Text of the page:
Ever been kissed by your pet – and recoiled from a blast of doggy breath? It’s a funny thing but we wash and groom our dogs, yet how many of us have a doggy toothbrush?
Cavities are rare in dogs because their mouths don’t have the same sort of bacteria as ours. However, they get bits of food stuck to their teeth, and develop dental tartar and gum disease just as we might.
Also, dogs can break teeth. Most often, they crack or damage a tooth while they are chewing. However, it is extremely likely that you won’t know about it because dogs instinctively hide pain.
Scientists believe that this behaviour is linked to your pet’s survival instinct: in the wild, the animal that shows weakness is first to be attacked by predators. Of course, your pet is safe at home. However, the inbuilt safeguards in the dog’s brain means your pet will suffer in silence. It is only when you help your pet get the right care, that they magically cheer up.
Luckily, pet health standards and knowledge of canine dental health are advancing, so you can help your pet maintain a nice, clean, pain-free mouth.
Dr Nancy Tong and Dr Ding Chee Min are a wife-and-husband veterinarian team with 17 years’ experience each who run St Angel Animal Medical Centre, in Puchong, Selangor. They have specialist dental scaling and polishing equipment, as well as x-ray machines that let them work on pet dental cases.
“There are a number of signals that your pet has a problem,” Dr Tong advises. “Bad breath and visible tartar are easy to spot. Difficulty or hesitation in chewing is also obvious if you watch them eat.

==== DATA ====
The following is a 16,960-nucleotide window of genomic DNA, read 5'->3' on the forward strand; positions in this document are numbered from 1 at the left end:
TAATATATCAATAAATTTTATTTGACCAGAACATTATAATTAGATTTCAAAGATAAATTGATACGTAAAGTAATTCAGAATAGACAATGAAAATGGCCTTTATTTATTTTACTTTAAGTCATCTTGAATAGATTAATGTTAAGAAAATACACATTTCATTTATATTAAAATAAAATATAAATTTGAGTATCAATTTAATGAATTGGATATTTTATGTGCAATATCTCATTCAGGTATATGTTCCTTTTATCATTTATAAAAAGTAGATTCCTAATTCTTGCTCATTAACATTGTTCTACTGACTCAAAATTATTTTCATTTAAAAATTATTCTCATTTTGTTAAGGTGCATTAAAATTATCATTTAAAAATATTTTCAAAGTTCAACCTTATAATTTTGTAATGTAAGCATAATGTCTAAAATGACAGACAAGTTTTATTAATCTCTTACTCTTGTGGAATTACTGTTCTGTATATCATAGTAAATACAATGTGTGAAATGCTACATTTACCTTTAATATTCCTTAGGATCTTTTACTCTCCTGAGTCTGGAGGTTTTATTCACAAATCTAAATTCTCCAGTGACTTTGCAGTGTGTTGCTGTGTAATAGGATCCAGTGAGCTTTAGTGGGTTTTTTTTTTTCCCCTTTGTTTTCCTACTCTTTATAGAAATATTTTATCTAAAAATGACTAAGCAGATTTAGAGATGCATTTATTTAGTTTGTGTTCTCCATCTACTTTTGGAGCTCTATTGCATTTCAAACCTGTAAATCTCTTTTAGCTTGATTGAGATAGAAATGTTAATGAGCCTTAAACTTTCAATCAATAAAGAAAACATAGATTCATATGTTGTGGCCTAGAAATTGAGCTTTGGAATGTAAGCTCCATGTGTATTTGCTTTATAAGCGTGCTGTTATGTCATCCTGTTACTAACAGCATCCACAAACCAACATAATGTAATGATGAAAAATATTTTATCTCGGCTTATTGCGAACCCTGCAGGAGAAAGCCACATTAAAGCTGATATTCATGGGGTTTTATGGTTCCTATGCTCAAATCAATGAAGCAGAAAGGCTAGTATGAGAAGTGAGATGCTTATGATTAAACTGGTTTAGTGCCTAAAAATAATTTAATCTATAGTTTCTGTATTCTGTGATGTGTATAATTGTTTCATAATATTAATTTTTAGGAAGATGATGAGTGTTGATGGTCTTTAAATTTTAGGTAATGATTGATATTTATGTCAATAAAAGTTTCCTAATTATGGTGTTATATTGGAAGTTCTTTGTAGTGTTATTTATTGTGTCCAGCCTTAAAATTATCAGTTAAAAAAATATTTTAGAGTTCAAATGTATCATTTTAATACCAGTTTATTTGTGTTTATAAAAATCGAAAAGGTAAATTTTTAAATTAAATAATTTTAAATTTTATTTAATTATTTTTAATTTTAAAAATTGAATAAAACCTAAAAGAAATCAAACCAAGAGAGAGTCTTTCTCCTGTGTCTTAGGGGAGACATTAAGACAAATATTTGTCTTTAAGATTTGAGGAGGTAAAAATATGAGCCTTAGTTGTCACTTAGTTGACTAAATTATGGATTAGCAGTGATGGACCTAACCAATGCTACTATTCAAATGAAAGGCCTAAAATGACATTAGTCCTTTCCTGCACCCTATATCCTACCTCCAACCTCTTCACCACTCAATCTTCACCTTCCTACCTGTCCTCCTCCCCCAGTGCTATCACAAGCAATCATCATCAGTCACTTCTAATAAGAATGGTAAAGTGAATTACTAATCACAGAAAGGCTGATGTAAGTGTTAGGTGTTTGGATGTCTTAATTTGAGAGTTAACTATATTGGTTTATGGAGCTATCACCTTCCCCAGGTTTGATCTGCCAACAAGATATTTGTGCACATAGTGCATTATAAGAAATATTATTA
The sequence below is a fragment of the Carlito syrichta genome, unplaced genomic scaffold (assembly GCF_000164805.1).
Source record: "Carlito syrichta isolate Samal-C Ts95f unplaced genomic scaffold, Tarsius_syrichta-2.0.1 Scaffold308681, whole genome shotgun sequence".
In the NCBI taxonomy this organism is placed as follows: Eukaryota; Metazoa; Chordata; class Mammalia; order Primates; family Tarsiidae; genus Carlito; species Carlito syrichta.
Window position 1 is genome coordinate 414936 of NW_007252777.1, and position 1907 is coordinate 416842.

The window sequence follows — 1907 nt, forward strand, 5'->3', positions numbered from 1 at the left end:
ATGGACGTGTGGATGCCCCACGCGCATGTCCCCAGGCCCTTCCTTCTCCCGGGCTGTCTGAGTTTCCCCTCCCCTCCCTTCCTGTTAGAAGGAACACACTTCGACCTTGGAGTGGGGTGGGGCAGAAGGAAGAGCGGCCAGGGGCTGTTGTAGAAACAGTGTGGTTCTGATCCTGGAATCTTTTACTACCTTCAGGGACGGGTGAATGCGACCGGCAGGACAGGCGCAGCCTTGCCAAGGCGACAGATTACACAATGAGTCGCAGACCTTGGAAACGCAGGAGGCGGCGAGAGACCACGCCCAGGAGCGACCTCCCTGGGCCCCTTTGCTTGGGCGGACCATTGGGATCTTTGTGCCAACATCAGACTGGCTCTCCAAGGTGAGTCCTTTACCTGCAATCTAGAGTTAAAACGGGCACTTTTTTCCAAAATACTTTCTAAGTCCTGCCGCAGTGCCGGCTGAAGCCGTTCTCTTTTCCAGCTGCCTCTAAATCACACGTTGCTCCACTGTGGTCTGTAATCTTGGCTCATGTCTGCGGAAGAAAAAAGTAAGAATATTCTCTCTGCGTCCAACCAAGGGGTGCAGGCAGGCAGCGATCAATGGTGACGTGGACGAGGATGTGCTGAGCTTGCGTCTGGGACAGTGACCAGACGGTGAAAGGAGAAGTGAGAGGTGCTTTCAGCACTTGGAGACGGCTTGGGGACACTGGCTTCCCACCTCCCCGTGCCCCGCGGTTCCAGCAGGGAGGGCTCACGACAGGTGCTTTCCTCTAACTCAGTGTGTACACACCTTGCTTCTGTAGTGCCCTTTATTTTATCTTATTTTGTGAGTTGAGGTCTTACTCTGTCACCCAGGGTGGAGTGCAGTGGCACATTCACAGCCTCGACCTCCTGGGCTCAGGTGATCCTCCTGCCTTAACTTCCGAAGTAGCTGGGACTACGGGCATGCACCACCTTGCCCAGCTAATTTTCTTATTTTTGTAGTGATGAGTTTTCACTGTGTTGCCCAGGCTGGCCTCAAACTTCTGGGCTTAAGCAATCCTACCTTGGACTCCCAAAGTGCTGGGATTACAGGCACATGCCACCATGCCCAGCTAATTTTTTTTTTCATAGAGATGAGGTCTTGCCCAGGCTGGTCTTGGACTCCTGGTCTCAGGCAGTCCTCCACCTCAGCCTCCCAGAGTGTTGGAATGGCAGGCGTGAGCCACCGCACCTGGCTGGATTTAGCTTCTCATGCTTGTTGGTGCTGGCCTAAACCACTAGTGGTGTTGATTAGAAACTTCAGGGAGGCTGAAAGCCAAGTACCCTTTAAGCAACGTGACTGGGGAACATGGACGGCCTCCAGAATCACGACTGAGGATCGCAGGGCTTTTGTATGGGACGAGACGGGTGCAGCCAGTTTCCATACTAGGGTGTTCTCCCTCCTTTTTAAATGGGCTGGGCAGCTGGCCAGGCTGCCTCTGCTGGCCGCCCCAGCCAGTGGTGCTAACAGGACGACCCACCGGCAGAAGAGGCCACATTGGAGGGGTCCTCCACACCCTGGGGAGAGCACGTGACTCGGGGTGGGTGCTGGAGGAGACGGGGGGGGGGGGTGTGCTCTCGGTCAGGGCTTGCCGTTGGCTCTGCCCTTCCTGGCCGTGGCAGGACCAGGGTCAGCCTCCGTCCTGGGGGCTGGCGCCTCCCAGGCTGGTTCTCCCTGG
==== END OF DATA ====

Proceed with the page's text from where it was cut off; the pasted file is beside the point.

“However, you should also look out for more subtle signs. One sign is if your pet doesn’t like his face touched. If there is a bad tooth, the whole side of the face may be sore. Also, do recognise that the nose and mouth are places close together. So, if your pet has a problem with drooling or a runny nose, these can signal secret tooth problems, too.”
Dr Ding advises that you get your vet to check your dog’s teeth once a year. “Any time you go in – be it for vaccinations, flea and worm treatment, or just clipping claws – your vet will have a look,” he points out. “Dental checks are typically part of every visit.”
If there is a problem, you will most likely have to schedule a new appointment. This is because even the nicest dog isn’t going to sit with its mouth open for 40 minutes while the scaling machine is doing its job.
If your pet has broken teeth and dental plaque, you go in and your pet has a shot that knocks it out. Once the patient is asleep, the vet can have a very good look at the mouth.
At this point, broken or dead teeth are removed. If there are pockets of infection, these are cleaned. Then the vet uses ultrasonic and sonic power scalers as well as hand instruments to remove tartar from the remaining teeth.
In some countries, dentists have made crowns for dogs. However, it’s not by any means routine – yet. At the moment, extraction is the routine way to deal with problem teeth.
As canine dental care typically involves anaesthesia, there is always a risk.
“As a rule of thumb, dogs that are seven or more years older are considered mature, and dogs aged over 10 are elderly,” Dr Tong points out. “You’d look at the general health and perhaps do blood work before deciding if the dog can take the operation. Also, you may want to take an x-ray of the mouth – just like dentists do.”